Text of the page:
Portuguese Spy May Have Been Compromised By Russian Lovers

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Russ Read Pentagon/Foreign Policy Reporter
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A Portuguese intelligence official caught passing secret information to his Russian spy handler may have been encouraged to engage in espionage due to his relationships with Russian women.

Frederico Carvalhao of the Portuguese Security Information Service (SIS) intelligence agency may have been victim of what is called in the espionage world a “honeypot” trap, according to reports. Carvalhao was known for having relationships with women of Russian and Eastern European background. The honeypot trap is a tactic that involves convincing a victim to engage in espionage activities by exploiting them through romantic and sexual relationships.

Although the tactic is a common theme in fictional spy novels, there have also been several examples of it in real world situations.

Carvalhao had been on the radar of counter-intelligence units for around a year. He flew to Rome for what he thought was going to be a routine meeting with his Russian handler, little did he know Portuguese intelligence officials, in conjunction with Italian security officials, were already lying in wait to catch him.

Carvalhao was caught in the act of providing the Russian with secret information related to the European Union and NATO. Because the Russian was operating under non-official cover, he too was arrested due to the fact he had no diplomatic immunity. It is usually common practice for many intelligence officers abroad to operate under what is called “official cover,” which allows them to be covered by diplomatic immunity should they be caught engaging in espionage activities.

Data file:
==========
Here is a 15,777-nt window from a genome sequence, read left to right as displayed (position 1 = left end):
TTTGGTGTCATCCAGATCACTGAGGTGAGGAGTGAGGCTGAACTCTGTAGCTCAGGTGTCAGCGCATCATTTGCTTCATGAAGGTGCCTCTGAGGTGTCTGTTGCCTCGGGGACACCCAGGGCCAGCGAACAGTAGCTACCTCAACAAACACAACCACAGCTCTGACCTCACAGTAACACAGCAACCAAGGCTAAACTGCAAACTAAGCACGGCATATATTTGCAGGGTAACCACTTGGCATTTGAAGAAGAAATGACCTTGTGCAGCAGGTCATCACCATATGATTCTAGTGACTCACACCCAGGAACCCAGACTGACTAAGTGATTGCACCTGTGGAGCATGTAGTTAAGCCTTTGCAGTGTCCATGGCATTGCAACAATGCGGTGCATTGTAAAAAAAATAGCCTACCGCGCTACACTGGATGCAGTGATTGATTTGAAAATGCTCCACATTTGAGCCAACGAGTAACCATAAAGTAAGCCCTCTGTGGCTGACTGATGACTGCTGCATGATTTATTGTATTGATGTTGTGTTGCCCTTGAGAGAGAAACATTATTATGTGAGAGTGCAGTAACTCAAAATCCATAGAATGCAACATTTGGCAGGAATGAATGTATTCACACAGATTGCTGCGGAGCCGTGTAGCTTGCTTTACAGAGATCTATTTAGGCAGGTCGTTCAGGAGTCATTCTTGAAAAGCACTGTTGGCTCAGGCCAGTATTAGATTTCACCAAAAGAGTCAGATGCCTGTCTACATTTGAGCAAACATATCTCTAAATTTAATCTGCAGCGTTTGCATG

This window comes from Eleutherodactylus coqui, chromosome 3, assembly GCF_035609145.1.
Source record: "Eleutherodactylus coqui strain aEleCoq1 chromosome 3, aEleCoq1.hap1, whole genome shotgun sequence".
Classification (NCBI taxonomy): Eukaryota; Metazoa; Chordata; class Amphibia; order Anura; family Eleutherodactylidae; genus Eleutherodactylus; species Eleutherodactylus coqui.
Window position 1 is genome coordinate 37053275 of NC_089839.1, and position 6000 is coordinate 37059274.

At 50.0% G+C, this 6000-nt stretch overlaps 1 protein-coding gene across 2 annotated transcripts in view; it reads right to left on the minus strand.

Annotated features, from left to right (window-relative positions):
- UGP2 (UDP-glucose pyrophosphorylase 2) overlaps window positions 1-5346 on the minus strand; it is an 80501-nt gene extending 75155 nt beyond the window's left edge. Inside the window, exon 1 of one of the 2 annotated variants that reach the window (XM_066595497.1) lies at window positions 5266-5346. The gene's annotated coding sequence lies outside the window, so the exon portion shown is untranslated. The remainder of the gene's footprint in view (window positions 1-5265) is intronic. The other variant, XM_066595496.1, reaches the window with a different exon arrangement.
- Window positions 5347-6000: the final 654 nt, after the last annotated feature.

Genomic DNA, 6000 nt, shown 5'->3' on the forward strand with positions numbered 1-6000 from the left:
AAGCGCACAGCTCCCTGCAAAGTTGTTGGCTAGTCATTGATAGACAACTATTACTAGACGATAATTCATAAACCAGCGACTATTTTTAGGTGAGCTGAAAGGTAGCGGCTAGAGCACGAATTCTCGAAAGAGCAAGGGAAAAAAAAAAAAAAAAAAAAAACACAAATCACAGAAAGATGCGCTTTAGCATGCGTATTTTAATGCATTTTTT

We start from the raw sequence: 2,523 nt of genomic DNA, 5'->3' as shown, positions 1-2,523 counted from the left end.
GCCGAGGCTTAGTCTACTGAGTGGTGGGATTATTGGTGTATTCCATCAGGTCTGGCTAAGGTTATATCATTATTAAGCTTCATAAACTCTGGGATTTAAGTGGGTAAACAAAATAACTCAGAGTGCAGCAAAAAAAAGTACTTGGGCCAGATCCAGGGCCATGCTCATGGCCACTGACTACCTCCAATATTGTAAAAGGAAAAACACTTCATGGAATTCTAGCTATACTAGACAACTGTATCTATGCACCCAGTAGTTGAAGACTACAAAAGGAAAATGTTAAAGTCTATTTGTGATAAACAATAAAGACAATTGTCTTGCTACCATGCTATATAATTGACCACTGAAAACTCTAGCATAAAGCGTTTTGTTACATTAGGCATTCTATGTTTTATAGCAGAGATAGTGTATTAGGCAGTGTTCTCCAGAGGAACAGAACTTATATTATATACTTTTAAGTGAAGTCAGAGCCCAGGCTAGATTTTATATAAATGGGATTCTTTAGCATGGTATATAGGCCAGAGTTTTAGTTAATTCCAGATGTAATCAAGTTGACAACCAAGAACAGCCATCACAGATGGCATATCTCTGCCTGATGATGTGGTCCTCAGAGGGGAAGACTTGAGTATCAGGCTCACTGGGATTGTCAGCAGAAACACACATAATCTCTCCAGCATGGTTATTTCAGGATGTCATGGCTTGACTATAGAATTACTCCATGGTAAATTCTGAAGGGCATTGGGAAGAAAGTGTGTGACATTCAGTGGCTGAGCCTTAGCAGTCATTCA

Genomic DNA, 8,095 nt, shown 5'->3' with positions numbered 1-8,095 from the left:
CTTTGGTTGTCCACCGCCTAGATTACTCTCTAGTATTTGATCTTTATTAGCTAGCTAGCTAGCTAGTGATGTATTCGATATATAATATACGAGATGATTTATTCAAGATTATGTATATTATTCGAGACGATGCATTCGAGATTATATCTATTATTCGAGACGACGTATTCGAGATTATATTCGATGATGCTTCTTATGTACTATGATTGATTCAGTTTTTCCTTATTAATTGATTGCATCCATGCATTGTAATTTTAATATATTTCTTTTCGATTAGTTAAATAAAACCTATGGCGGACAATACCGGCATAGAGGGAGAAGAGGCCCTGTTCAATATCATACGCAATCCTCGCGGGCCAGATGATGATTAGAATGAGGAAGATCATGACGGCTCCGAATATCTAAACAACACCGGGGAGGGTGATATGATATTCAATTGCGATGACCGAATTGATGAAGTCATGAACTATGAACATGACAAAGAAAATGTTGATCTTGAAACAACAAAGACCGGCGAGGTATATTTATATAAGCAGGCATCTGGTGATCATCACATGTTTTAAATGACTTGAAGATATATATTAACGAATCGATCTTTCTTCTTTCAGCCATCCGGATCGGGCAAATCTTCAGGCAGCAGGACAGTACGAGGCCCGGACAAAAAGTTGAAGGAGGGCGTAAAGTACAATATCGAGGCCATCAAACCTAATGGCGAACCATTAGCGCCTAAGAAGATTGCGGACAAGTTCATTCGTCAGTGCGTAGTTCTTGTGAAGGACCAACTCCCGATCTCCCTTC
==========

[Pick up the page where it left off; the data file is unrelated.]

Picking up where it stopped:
It is believed that Carvalhao was making around $11,000 for each piece of information he provided to the Russian intelligence officer.

“As a result of excellent coordination between the public prosecutor, the judicial police and the SIS, and the level of international cooperation with the Italian authorities, two people were arrested in Rome for alleged espionage crimes, corruption and violation of state secrecy,” said a statement released by Portuguese police.

Johnathan Schindler, a former NSA analyst with experience in counter-intelligence, believes the Carvalhao case corresponds with Russia’s increased aggression in Europe.

“The case of Frederico Carvalhão demonstrates that Moscow is still stealing our secrets at every opportunity,” wrote Schindler in the Observer Wednesday. “The West ignores counterintelligence, particularly against an increasingly aggressive Russia, at its peril.”

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